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Bobi Wine: M7’s Ambitions To Destroy His Opponents Spoilt Lokech’s military record



For the past hours, netizens have been waiting for a statement from the National Unity Platform leader in regards to the death of the assistant inspector General of police.
“The untimely death of Maj. Gen. Paul Lokech is very startling. I want to send deepest condolences to his family, friends and the UPDF fraternity. I also send deep condolences to the people of Acholi sub-region for losing a dear son, who defied the odds and rose to the top.” Started Bobi wine in a facebook post that has wrapped the web of now.

Gen. Lokech was a gallant, courageous and fine soldier. A lot has been said about his brevity on the battle-field. His peers talk of how he commanded from the front, sometimes putting his life on the line. He had such a distinguished military career which many younger officers and men were eager to emulate.

Bobi wine did not forget to give his side of how the government is directly influencing the element of bad governance and massacre.
Unfortunately, the Museveni regime has not only destroyed our nation, it has also distinguished itself in destroying careers and reputations of great men and women.

Eight months ago, Gen. Lokech, who many Ugandans did not know, was deployed as Deputy Inspector General of Police. This was shortly after the November bloodbath, where the military and police with reckless abandon murdered over one hundred innocent citizens.

Gen. Museveni, afraid to his skin of an impending election defeat, and well aware of the kind of rigging he was plotting to do, decided to deploy Gen. Paul Lokech to stop any attempt of the people of Uganda to rise up and reclaim their democratic rights. Shortly after, another former Commander of the Ugandan Contingent in Somalia, Maj. Gen. Kayanja Muhanga was deployed as overall head of operations in Kampala. Gen. Museveni boasted that he had deployed commandos from Somalia to neutralise the situation in Kampala.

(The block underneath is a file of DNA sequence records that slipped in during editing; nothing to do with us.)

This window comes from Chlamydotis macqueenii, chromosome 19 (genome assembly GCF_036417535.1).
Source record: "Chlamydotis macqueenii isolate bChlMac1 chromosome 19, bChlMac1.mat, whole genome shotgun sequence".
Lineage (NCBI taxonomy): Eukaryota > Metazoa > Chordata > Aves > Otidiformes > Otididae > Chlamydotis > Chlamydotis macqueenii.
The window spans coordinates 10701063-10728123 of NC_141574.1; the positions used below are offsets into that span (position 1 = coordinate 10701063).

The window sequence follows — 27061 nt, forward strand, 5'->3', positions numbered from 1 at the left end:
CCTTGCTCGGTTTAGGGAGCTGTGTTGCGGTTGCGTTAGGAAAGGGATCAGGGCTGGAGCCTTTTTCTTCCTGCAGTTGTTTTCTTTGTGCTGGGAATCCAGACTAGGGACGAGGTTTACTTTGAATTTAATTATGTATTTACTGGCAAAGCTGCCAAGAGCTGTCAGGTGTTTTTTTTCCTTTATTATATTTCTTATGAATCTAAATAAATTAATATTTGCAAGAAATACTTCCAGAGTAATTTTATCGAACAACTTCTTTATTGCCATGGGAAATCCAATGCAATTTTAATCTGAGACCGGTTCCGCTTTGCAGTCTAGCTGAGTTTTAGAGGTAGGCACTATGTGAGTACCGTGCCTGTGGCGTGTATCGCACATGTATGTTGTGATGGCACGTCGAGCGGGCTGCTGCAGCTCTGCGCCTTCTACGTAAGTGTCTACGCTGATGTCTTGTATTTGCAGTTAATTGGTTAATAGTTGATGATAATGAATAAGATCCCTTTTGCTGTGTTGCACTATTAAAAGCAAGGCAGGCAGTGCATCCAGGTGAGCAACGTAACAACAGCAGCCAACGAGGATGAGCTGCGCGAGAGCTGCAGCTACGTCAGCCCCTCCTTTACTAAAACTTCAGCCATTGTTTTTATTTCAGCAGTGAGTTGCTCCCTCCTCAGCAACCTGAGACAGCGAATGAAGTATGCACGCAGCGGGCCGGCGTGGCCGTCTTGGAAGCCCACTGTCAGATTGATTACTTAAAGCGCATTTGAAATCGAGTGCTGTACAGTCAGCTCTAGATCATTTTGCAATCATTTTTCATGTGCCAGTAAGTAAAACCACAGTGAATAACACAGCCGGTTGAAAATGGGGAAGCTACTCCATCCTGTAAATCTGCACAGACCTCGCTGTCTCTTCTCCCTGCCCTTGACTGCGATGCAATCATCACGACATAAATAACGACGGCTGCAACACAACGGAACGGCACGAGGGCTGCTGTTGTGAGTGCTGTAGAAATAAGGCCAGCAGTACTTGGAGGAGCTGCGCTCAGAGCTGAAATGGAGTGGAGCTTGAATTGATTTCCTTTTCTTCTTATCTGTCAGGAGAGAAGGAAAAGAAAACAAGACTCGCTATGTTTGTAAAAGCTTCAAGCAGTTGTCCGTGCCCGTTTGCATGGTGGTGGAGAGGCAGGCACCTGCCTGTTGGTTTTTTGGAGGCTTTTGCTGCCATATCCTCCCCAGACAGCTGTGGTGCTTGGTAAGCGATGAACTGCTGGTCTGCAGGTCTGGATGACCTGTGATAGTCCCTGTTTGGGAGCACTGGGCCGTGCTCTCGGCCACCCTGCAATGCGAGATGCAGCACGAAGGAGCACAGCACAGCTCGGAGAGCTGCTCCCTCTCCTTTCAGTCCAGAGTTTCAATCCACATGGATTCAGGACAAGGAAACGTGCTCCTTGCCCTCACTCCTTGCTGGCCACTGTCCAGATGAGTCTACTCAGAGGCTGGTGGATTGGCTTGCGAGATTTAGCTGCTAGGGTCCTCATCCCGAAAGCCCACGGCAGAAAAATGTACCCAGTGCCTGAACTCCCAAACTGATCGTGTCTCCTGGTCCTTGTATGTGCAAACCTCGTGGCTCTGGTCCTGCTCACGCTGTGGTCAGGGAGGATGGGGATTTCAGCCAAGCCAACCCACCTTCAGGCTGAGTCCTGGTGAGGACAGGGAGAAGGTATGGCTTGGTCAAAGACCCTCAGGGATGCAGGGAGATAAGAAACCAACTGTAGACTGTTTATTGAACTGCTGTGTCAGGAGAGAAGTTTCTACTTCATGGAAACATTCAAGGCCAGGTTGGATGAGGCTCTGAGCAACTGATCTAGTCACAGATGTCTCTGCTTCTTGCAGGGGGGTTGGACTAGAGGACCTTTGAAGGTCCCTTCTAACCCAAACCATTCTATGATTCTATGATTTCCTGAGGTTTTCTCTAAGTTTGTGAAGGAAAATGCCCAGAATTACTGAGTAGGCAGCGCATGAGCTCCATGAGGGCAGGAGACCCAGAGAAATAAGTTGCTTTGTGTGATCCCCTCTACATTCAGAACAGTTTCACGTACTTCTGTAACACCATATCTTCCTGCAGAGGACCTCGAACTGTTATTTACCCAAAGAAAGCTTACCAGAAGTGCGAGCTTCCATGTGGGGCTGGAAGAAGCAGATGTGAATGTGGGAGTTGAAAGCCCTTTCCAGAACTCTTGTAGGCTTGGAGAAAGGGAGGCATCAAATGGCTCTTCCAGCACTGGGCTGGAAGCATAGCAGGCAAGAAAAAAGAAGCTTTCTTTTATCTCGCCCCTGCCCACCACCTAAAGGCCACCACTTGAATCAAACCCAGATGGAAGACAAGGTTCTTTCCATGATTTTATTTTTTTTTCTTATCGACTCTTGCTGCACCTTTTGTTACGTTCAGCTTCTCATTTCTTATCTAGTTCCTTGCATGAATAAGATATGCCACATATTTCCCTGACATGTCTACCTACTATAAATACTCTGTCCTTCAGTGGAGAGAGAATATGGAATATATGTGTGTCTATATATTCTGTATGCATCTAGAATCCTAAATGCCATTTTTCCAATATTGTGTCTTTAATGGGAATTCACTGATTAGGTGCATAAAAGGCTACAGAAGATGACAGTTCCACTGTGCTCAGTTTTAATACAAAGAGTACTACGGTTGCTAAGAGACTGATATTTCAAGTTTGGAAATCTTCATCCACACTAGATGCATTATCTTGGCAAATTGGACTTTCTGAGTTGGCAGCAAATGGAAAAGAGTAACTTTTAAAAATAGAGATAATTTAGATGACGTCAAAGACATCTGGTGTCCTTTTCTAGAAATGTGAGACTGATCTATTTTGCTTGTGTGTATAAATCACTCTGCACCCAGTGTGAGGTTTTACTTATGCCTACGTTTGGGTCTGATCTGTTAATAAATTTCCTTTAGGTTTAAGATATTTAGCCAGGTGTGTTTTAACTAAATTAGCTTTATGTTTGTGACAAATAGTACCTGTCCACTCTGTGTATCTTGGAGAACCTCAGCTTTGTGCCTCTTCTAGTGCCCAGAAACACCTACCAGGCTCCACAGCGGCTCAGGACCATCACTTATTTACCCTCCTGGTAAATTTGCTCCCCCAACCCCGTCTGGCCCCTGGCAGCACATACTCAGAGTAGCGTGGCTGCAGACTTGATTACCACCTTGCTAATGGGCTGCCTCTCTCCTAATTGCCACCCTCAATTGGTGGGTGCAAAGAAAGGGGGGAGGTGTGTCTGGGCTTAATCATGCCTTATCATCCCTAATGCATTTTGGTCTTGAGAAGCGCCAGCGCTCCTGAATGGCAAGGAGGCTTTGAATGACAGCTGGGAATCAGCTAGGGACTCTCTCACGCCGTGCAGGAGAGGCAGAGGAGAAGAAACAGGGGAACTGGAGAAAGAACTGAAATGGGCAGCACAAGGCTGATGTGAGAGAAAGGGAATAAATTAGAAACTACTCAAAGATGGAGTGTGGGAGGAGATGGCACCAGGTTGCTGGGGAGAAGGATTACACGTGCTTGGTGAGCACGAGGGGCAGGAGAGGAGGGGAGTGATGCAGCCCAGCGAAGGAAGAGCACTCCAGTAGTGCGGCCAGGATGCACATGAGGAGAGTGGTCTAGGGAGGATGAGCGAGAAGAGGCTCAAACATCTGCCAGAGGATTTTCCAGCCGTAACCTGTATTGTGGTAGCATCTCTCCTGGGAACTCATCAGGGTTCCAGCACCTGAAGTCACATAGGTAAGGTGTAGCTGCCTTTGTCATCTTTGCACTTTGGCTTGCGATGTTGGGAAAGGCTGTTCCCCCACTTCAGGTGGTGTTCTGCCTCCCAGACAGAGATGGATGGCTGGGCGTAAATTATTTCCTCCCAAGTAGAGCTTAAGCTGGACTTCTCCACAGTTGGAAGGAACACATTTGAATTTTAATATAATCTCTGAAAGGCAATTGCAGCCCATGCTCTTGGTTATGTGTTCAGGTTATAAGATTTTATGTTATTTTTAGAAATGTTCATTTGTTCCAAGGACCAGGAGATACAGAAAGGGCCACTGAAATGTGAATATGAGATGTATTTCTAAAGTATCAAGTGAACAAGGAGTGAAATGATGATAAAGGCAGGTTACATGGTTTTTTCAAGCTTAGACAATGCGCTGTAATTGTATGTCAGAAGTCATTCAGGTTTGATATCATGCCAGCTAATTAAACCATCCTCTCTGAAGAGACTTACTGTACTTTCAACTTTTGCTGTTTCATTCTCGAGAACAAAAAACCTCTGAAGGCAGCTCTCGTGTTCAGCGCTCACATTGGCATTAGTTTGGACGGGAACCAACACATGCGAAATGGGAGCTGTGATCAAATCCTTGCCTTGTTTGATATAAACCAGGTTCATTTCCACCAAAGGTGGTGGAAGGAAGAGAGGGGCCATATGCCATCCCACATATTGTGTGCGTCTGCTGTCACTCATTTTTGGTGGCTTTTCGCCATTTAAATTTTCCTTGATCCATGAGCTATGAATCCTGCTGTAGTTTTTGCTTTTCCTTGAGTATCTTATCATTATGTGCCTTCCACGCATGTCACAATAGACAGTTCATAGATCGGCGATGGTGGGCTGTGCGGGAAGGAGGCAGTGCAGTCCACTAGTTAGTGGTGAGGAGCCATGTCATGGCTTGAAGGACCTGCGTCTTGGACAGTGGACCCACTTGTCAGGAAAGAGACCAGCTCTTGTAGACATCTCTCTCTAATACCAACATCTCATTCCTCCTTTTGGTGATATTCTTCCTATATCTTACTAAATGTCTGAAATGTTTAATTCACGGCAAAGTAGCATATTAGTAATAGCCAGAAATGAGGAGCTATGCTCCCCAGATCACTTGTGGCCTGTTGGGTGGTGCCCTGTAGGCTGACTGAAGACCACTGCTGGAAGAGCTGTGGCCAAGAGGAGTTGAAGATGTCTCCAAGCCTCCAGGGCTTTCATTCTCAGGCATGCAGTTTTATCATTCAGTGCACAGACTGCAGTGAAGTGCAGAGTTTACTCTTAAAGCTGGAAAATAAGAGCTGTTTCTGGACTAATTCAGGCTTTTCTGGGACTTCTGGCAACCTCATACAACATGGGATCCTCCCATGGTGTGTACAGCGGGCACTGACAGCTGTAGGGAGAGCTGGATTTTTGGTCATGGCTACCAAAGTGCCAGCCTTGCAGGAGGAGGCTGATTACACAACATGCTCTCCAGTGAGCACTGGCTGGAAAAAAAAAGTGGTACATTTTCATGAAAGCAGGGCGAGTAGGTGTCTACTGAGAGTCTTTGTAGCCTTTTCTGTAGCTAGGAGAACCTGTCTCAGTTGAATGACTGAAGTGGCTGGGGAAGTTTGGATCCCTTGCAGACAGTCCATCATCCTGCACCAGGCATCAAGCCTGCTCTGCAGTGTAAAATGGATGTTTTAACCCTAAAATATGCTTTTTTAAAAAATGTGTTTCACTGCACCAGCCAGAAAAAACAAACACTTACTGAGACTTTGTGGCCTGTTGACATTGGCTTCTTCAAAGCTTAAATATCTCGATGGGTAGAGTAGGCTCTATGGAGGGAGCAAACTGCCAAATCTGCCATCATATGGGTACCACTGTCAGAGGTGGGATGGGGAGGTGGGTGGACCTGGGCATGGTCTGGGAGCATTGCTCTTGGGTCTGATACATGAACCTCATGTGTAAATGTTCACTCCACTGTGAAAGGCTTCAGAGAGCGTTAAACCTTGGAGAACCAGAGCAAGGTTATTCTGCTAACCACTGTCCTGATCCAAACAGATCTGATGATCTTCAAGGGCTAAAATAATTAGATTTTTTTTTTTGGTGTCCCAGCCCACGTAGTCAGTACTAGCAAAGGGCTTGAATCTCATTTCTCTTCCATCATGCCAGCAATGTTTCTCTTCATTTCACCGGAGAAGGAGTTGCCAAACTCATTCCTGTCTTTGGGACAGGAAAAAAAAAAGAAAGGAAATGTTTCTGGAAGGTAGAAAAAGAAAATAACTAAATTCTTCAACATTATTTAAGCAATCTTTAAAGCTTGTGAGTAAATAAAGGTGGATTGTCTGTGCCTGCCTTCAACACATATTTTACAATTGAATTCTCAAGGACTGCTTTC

Then hell broke loose. Thousands of Ugandans were abducted, hundreds tortured and many others killed in cold blood. My campaign team was arrested in Kalangala and taken through hell, before they were taken to Kitalya for several months – to an extent that hundreds of them are still missing or under illegal detention. I was placed under house arrest and an array of grave human rights violations took place. His last public assignment related to the arrest of persons suspected to have attacked Gen. Katumba Wamala recently. Several of the suspects were murdered during investigations. The images of the other suspects appearing before court with grave torture-marks are very fresh in our minds.

It is therefore very unfortunate that Gen. Lokech who by all accounts was a fine soldier had his good record spoiled by the regime just in the last eight months of his life. Gen. Museveni put him in direct confrontation with the citizens.

Obviously, I join many other Ugandans in raising questions about the manner of death of very many prominent persons these past few years. To date, there are many deaths which have left more questions than answers and this is one of them. While we know that death is a fact of life, the pattern of deaths of prominent persons due to “blood clots” and “heart attacks” leaves many questions. I therefore join with the elders and leaders of Acholi sub-region as well as other concerned citizens of Uganda in their demand for an independent investigation in the cause of this death. Even as we make this demand, we know that the regime never allows any such thing to happen. Ultimately, most answers will come out when Museveni is long gone.

To all soldiers and police officers who are still alive, my appeal to you is that you learn a lesson about this tragedy. The Scriptures tell us in Proverbs 22:1, that “A good name is to be chosen over great riches, and favor over silver and gold.” Before you make any decision to end another person’s life, or to cause extreme pain on any innocent citizen, always remember that we are all human beings, made of flesh and blood. One day we shall all be gone and what will remain is the memory of the works we did. Work for that.”

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